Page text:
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How does Dickens create sympathy for his characters in Great Expectations?

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Introduction

How does Dickens create sympathy for his characters in Great Expectations? Focus on Pip and one or two other characters you have studied. Great Expectations was written in the era of Queen Victoria which was a time of progression and prosperity. However this was not true of everyone, there was a huge gap in society between the rich and the poor for example there was only education for the rich. The justice system was very harsh but that was also in favour of the rich. In this book Dickens reflects on society at the time and shows the unjust class divide. I am going to focus on how Charles creates sympathy for the characters of Pip, Miss Havisham and Magwitch using the first and second extracts. Dickens uses the setting the place and time in which the story takes place, dialogue the words spoken by the characters that inform the reader of their personality, motivation and attitudes, and voice the choice made by the author to write either as in the first or third person to help him create sympathy towards the characters. ...read more.

Middle

The extract concludes with Dickens back into the third person and saying "But, now I was dreadfully frightened again and ran home without stopping". This shows us that Pip is still very scared about the ordeal that he has just gone through and by this it makes us more sympathetic towards him. Secondly I am going to look at the character of Miss Havisham and how Charles creates sympathy towards her in extract 2. The setting of this extract is a large room that is well lighted with wax candles. It was a dressing room. Dickens the describes Miss Havisham as a very strange lady dressed in rich materials all of white, a long white veil and bridal flowers which suggests that she was supposed to be getting married. Pip had noticed all the clocks in the room had stopped at the same time of twenty minutes to nine. The way Dickens describes Miss Havisham and the setting makes us want to know more about her mysterious past. He also creates a sympathetic fell about her because we understand it that she has not been married and it looks like everything in her life has stopped from a long time ago. ...read more.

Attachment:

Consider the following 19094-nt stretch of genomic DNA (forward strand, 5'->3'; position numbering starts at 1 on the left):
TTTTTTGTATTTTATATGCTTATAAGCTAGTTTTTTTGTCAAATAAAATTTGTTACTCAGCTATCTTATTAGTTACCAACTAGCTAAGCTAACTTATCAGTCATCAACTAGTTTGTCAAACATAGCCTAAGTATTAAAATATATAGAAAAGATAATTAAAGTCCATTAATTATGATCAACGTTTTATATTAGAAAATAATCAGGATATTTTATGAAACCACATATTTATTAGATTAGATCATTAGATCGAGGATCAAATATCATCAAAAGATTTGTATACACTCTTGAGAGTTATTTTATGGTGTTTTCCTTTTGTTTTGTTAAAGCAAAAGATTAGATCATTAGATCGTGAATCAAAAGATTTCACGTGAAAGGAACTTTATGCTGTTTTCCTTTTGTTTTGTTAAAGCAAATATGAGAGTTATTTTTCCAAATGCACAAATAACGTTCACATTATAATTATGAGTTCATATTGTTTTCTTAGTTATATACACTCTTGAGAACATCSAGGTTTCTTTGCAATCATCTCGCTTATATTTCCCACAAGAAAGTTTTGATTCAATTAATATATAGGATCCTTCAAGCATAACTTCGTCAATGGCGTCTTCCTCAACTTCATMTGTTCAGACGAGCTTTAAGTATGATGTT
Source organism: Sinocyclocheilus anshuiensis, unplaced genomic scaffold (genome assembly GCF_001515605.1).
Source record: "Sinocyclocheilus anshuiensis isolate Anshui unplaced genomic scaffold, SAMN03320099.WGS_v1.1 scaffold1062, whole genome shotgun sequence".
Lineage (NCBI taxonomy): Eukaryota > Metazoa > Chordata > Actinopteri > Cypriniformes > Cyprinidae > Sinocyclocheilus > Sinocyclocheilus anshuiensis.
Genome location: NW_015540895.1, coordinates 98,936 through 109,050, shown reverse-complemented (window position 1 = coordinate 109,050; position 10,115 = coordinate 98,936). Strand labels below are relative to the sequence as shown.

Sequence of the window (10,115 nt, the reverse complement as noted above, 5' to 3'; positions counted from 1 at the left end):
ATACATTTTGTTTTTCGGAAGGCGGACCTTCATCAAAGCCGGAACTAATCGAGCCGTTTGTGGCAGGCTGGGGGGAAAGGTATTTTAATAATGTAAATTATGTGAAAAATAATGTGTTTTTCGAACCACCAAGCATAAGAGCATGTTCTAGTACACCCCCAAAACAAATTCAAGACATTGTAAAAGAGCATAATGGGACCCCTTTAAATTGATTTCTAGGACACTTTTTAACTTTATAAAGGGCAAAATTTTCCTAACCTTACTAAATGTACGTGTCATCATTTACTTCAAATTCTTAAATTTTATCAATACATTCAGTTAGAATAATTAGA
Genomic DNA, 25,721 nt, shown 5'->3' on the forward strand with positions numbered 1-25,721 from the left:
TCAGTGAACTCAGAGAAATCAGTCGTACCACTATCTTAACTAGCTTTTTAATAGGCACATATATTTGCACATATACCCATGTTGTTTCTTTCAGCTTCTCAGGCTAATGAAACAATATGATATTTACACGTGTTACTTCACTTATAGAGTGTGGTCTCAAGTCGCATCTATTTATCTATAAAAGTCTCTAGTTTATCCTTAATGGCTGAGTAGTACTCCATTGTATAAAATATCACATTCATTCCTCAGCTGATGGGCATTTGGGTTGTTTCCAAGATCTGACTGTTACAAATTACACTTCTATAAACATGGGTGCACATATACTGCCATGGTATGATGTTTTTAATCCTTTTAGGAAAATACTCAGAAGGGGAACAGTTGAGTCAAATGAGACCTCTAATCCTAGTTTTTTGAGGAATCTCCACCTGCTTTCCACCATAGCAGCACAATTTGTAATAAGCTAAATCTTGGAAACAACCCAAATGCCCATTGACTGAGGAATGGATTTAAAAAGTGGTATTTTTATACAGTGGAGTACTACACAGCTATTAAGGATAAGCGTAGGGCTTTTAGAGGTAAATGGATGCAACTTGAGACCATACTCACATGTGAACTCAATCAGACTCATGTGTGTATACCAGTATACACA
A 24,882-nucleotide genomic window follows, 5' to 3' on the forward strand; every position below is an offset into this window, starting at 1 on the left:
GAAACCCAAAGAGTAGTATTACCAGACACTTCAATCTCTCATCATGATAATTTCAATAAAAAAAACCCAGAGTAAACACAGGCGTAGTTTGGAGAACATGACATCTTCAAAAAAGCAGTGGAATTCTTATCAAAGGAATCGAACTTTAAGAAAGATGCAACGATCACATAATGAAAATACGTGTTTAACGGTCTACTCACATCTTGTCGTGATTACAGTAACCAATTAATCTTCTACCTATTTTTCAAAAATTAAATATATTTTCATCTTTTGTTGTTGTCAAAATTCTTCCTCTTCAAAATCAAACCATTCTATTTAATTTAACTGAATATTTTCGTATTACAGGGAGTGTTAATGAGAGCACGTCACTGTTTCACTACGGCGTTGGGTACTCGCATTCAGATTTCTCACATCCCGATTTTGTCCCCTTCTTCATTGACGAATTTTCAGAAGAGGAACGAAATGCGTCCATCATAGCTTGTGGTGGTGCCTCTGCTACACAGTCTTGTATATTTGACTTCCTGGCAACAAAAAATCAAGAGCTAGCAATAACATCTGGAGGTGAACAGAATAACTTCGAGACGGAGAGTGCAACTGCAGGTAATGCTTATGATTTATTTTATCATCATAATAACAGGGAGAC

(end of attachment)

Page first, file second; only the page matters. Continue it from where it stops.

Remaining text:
Conclusion

We feel only more slight sympathy towards Magwitch because he makes us want to know why he is in such a rush and talking in a cautious way. The voice Dickens uses for Magwitch is in the first person and because of this it helps us understand Magwitch's point of view. We can understand that by in the first person that he is in a hurry and being very cautious about how he is going about. This would not be able to be expressed as much if Dickens was using a different voice. Dickens is very successful on the way he creates sympathy towards each of his characters using the setting, the dialogue and the voice of each of his characters. Pip creates great sympathy towards the lead character of Pip but also creates some sympathy towards Magwitch and Miss Havisham. He does not show great sympathy towards Magwitch at the moment but as the story goes on Dickens continues to use his methods of creating sympathy and as you learn more and more about Magwitch you feel more sympathy towards him. He shows sympathy towards Miss Havisham at the moment but as the story goes on Dickens uses different methods to make you feel less sympathetic towards her. ...read more.

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